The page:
Elated with having Buffy back from the dead, her friends never wonder if she may have been in a better place. Only Spike knows the truth and as Buffy struggles to readjust to life, she begins a relationship with Spike that... more » torments her as much as it brings her fleeting comfort. Yet even as Buffy fears that the magic that brought her back has somehow changed her, Willow's growing reliance on magic is an addiction she can barely control - and one that threatens everyone.« less
William F. (furmage) from APPLE VALLEY, CA Reviewed on 10/22/2010...
What an Awesome series, Sarah does a super job as the lead in this series, I really like the way this fold out set comes looking like a Book, from The Evil dead.
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Bracing the Storm of Season Six!
(5 out of 5 stars)
"Season Six, to alot of fans, was a disaster train wreck! But don't be fooled by their analysis of this season because its one of the best seasons ever of "Buffy the Vampire Slayer"! This is the season that took risks, and triumphed unnoticed by the fans, except a few. This season is misunderstood by many who first viewed it and therefore they disliked it, just like they disliked the final season,(Season Seven), but it wasn't because of the stories of this season, it was the gap of broadcasting that ruined the flow of the storyline, and therefore, this season needs another glance again, without interruption, and you'll understand what the point of this season was all about.Many say it was dark, and yes it was the darkest feeling season since Season Two, and later Season Seven, but life itself, can get dark sometimes, and this was the point the series 6th year was trying to point out. If you've noticed, every season's theme has a metaphor in them, and this year was having the Scooby Gang bracing their darkest storm that could be thrown at them.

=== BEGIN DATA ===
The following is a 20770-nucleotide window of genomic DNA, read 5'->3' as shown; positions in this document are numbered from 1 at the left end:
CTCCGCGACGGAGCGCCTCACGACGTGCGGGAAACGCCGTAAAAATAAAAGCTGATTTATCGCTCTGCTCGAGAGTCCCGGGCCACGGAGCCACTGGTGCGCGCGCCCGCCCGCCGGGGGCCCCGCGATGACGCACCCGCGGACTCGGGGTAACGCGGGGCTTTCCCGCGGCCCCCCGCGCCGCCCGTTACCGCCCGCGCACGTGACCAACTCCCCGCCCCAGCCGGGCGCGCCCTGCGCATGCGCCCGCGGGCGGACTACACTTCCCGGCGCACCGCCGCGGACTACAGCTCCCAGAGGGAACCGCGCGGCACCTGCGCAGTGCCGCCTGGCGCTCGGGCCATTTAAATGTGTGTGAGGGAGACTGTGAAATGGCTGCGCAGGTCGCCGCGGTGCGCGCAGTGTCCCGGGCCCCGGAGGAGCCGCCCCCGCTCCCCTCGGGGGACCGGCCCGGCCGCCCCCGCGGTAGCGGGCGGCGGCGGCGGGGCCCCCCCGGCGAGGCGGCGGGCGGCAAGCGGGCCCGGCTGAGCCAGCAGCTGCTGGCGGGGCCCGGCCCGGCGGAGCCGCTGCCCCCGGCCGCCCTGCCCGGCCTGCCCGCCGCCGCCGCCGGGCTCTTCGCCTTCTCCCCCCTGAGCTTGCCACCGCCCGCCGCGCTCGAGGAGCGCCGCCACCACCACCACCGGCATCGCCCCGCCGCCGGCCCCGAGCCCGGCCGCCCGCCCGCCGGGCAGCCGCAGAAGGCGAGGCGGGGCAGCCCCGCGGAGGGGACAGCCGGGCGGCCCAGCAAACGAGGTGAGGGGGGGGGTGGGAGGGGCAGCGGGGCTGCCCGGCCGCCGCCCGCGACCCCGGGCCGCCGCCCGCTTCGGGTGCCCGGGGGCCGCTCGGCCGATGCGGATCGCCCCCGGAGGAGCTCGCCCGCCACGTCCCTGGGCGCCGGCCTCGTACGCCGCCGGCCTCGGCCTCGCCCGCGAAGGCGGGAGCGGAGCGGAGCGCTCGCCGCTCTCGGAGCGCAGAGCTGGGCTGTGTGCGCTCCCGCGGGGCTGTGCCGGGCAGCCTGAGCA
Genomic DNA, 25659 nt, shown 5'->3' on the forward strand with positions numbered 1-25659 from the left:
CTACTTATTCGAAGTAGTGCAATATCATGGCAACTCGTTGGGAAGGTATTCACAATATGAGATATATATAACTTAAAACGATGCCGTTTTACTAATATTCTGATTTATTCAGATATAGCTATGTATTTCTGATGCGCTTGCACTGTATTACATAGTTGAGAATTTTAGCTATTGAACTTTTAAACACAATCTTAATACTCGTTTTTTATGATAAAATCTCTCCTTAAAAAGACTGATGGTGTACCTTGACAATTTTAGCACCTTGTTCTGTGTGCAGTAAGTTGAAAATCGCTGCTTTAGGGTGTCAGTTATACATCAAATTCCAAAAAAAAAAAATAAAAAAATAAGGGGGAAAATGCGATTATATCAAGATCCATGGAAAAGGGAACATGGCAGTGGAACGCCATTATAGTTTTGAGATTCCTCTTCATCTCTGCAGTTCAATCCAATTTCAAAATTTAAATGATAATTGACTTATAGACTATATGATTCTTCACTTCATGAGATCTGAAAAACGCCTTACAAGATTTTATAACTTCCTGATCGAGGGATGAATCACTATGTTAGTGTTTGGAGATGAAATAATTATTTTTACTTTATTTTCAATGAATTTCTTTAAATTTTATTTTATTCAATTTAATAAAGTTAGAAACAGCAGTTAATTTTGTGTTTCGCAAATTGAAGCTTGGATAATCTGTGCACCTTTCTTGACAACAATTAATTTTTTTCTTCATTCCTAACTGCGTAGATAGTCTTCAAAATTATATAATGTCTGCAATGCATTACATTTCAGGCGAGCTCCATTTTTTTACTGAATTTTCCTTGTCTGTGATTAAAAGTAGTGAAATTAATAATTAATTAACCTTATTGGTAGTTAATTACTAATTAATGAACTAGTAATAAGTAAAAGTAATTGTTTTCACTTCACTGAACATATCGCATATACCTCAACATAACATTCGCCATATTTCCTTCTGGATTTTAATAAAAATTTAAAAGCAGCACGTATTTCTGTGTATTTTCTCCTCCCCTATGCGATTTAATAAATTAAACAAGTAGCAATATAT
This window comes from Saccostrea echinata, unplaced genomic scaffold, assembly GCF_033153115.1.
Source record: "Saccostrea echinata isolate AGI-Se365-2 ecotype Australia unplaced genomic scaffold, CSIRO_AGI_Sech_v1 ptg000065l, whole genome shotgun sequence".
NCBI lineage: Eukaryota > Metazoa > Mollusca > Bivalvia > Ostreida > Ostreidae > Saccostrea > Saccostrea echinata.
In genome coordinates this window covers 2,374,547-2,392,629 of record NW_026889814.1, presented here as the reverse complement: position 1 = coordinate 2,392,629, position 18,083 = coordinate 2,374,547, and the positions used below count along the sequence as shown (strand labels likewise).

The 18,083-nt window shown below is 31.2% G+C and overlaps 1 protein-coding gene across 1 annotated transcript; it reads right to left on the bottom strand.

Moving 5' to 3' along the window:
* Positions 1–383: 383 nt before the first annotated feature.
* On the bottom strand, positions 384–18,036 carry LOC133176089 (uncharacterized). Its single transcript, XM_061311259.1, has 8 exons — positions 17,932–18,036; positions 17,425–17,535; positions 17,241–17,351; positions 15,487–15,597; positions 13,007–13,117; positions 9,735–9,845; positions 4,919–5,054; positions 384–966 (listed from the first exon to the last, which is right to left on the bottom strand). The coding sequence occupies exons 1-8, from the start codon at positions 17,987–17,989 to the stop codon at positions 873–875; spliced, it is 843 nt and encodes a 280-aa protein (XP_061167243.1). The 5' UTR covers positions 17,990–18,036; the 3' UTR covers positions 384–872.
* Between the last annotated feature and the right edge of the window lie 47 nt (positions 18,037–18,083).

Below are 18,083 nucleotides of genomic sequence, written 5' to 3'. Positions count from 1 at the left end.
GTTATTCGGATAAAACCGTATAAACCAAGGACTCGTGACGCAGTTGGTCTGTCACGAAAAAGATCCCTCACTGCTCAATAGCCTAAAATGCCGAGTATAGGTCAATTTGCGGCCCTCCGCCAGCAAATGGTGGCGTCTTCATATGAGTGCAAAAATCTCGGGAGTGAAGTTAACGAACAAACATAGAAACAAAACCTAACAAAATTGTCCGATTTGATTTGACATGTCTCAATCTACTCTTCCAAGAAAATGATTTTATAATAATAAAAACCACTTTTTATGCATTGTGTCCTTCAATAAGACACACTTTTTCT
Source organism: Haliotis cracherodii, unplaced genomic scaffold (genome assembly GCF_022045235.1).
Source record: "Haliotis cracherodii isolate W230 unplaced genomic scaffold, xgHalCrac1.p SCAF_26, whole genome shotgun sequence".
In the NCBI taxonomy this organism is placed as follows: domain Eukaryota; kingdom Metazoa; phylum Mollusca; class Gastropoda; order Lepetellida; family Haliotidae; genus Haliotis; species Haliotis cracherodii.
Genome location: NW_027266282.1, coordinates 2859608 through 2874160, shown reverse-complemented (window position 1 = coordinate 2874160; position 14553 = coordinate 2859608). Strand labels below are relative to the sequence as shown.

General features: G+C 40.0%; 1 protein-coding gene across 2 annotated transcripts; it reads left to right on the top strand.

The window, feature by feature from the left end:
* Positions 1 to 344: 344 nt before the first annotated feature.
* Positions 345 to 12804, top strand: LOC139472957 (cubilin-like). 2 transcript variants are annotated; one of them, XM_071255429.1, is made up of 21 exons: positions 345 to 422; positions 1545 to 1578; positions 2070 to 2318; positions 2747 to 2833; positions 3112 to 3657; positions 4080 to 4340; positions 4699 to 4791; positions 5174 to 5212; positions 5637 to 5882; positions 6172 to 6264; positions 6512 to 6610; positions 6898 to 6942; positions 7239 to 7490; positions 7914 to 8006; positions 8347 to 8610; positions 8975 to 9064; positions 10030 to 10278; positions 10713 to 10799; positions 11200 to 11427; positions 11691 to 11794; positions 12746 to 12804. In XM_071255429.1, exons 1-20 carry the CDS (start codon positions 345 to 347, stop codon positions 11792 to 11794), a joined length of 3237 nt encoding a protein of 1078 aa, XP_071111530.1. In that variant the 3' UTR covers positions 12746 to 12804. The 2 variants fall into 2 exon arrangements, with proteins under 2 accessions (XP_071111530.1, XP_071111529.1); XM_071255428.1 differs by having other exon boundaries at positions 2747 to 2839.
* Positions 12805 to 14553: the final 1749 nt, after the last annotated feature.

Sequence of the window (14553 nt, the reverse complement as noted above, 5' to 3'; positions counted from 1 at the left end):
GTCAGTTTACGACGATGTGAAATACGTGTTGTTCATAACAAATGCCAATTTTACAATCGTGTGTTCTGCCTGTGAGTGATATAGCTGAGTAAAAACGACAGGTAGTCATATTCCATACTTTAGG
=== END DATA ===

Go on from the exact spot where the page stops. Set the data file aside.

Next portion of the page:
How is that? You may say, well, I'll tell you...Ever since the very first episode, we've grown to love these wacky fun loving kids! In the First Season, it was the introduction period, the Slayer, her Watcher and friends gathering in the library, fighting monster of the week big baddies, along with school issues every teenager at one time or another will find theirselves in, plus a trial of a Slayer. In the Second Season it grew larger, they had to battle not only school, but love hormones, a lover gone bad, new annual baddies, like Spike and Drusilla,and the death of a close one, and trials of a Slayer. In the Third Season, still it was school, a rogue Slayer named Faith, a baddie named "the Mayor", and trials of departing loves and trials of a Slayer. The Fourth Season was college life, new baddie named Adam, and a government containment place for studies of demons, and again trials of a Slayer. The Fifth Season was departure childhood, going into adulthood, and fighting a big baddie named Glory, and the death of a dear one they'd miss forever, and also introduction of a sister. And now Season Six takes them farther, somewhere that the Scoobies had never faced before....and that was "life"!Every year they've faced bad things, but they were never in a position of being left alone, to survive on their own, and to be a grown up. Someone here mentioned that its been six years later since they started their adventures, and that they were adults now, and they needed to center their lives as adults, and that person was right. It was time to move onward, brace whats ahead, no matter what lie uncharted. We had to see how these characters would react, if they were put in a position to where they'd hit rock bottom, to see how they'd reach the top again, to see really, how much strength they really have, besides magic, or mysttical slayer powers, and thats the storm one must face, to overcome their trials with triumph. In this season, Buffy had to quit her hopes of returning to college, and get a real life job to pay the bills, make sure Dawn doesn't get taken away from her care, and at one point, she comments that her mother was the super woman of the family on how she couldn't believe she could do all the stuff that Joyce did! Xander has to confront the word "commitment" as he gets prepared to marry the woman he loves, and Willow has to overcome her craving for magic, which she deals with throughout the season by trying to give it up. The point, they each failed, they hit the bottom of the boat, as Buffy fell into depression, had an affair with Spike, (who in this season overcomes some major points in his life too), Xander's fear of turining into his father, leaves him leaving Anya at the altar, later turning her in the way of vengeance again, and Willow, she gets the sour lemon, as she gains Tara back,(who left her because of Willow's crave of magic), but she also loses Tara in the one of the most vicious and real murders of the series, which drives Willow into becoming evil with rage, and almost destroying the world. At the end of the season, all of them faces their problems, and they begin the start of rebuilding what they lost as they hit rock bottom througthout the season, as Buffy and Spike seperate, he goes to get a soul, she tries to tear down her gap with Dawn that they made during the season, and Xander and Willow come to terms with theirselves as they each step out of the eye of their own inner demons, their storms!Note: